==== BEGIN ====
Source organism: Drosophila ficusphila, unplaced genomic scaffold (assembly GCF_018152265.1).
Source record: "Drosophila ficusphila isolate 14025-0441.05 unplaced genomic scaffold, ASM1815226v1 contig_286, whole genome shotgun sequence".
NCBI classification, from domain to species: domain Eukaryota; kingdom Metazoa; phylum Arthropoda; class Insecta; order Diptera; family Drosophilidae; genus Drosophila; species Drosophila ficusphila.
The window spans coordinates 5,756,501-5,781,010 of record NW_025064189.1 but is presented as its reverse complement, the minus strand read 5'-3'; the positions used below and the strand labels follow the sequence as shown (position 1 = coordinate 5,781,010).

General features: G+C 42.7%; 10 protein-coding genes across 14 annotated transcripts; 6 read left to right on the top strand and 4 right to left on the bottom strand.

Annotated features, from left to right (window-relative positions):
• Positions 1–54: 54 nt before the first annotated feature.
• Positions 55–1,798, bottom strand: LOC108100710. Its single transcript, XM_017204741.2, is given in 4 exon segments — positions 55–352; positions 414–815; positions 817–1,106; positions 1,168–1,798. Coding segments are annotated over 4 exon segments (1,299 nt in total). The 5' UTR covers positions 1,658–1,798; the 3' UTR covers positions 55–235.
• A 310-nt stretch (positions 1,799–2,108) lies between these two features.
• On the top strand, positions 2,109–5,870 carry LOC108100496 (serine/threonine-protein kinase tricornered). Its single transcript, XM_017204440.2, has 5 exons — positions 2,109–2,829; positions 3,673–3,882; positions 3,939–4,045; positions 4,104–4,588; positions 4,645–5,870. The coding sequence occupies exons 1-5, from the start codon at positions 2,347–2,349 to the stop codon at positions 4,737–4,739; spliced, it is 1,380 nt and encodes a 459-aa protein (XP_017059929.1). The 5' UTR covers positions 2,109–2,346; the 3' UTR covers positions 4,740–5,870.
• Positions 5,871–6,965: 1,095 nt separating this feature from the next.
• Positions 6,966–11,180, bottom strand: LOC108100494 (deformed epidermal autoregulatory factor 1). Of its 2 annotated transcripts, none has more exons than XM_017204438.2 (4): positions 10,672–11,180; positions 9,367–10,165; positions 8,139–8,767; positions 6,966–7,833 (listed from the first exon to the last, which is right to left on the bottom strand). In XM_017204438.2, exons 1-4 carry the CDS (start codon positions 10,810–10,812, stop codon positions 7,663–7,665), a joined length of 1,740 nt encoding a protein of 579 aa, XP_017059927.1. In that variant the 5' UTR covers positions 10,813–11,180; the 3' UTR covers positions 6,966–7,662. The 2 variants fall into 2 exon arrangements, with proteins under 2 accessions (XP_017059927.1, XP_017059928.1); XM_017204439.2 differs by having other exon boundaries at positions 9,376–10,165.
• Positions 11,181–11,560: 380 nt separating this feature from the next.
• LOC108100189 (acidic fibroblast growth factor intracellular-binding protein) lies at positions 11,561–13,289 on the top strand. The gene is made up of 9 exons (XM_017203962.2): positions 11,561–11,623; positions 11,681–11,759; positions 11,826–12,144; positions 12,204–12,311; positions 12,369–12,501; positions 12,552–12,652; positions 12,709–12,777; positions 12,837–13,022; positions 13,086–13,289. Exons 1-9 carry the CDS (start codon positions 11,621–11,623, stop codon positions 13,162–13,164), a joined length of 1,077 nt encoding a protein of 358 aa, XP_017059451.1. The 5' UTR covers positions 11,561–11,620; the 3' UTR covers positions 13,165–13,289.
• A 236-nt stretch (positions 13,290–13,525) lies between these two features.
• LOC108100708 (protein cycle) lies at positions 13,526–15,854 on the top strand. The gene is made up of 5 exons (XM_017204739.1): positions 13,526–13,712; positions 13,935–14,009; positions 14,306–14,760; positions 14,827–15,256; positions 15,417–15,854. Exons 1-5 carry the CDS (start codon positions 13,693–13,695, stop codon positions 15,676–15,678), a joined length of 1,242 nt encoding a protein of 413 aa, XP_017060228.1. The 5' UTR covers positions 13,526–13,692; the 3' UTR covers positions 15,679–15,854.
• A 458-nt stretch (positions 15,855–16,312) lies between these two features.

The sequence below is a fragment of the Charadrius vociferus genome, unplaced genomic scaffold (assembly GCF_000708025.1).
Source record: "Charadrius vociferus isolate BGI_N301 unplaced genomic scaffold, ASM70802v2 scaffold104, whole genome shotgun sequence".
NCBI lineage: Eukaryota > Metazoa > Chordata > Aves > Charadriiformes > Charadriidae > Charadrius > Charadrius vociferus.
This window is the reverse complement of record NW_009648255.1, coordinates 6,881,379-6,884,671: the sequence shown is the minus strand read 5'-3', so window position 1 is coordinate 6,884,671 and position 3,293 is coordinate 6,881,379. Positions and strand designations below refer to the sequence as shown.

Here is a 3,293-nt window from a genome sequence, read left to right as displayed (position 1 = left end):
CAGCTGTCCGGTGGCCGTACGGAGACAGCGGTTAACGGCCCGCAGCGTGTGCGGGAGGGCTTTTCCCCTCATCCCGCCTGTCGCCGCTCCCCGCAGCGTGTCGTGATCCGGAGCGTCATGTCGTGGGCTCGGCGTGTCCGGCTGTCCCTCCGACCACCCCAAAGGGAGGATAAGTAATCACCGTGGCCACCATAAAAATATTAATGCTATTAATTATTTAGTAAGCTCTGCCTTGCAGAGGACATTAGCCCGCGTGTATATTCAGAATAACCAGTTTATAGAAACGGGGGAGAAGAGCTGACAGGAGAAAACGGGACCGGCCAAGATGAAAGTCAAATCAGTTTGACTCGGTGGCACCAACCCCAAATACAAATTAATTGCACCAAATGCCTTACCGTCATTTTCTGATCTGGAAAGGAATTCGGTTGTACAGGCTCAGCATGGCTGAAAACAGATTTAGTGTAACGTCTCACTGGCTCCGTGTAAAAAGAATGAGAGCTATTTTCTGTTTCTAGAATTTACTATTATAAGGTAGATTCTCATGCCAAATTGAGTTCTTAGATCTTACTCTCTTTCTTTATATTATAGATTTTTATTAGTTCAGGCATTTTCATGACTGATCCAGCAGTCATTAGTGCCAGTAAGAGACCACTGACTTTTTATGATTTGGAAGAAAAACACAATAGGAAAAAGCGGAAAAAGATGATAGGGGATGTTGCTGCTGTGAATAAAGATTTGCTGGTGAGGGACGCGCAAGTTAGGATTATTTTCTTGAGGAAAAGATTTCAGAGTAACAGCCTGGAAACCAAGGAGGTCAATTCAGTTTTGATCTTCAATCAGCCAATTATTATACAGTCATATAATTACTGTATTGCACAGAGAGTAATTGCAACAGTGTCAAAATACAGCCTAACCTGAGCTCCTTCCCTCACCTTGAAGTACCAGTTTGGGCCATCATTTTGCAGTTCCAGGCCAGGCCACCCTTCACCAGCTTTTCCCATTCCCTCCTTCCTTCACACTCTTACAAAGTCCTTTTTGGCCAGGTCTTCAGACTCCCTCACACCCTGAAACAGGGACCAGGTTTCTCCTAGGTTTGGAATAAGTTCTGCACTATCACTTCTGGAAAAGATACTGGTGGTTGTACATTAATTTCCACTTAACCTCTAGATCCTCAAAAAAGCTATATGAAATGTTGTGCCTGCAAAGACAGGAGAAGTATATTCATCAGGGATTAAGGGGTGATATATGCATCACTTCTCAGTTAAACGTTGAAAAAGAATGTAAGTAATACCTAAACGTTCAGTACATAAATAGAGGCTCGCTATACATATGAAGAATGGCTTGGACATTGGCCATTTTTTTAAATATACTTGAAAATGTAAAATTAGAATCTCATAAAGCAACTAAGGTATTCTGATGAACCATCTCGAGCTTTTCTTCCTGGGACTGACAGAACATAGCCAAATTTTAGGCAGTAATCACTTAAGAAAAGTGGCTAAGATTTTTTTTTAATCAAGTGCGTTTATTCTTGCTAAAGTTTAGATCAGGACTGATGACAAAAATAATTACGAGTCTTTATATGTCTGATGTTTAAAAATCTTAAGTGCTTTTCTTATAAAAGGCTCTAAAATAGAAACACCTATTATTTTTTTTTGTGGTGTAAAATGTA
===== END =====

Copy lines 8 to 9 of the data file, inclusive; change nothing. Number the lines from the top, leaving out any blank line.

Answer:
• Positions 55–1,798, bottom strand: LOC108100710. Its single transcript, XM_017204741.2, is given in 4 exon segments — positions 55–352; positions 414–815; positions 817–1,106; positions 1,168–1,798. Coding segments are annotated over 4 exon segments (1,299 nt in total). The 5' UTR covers positions 1,658–1,798; the 3' UTR covers positions 55–235.
• A 310-nt stretch (positions 1,799–2,108) lies between these two features.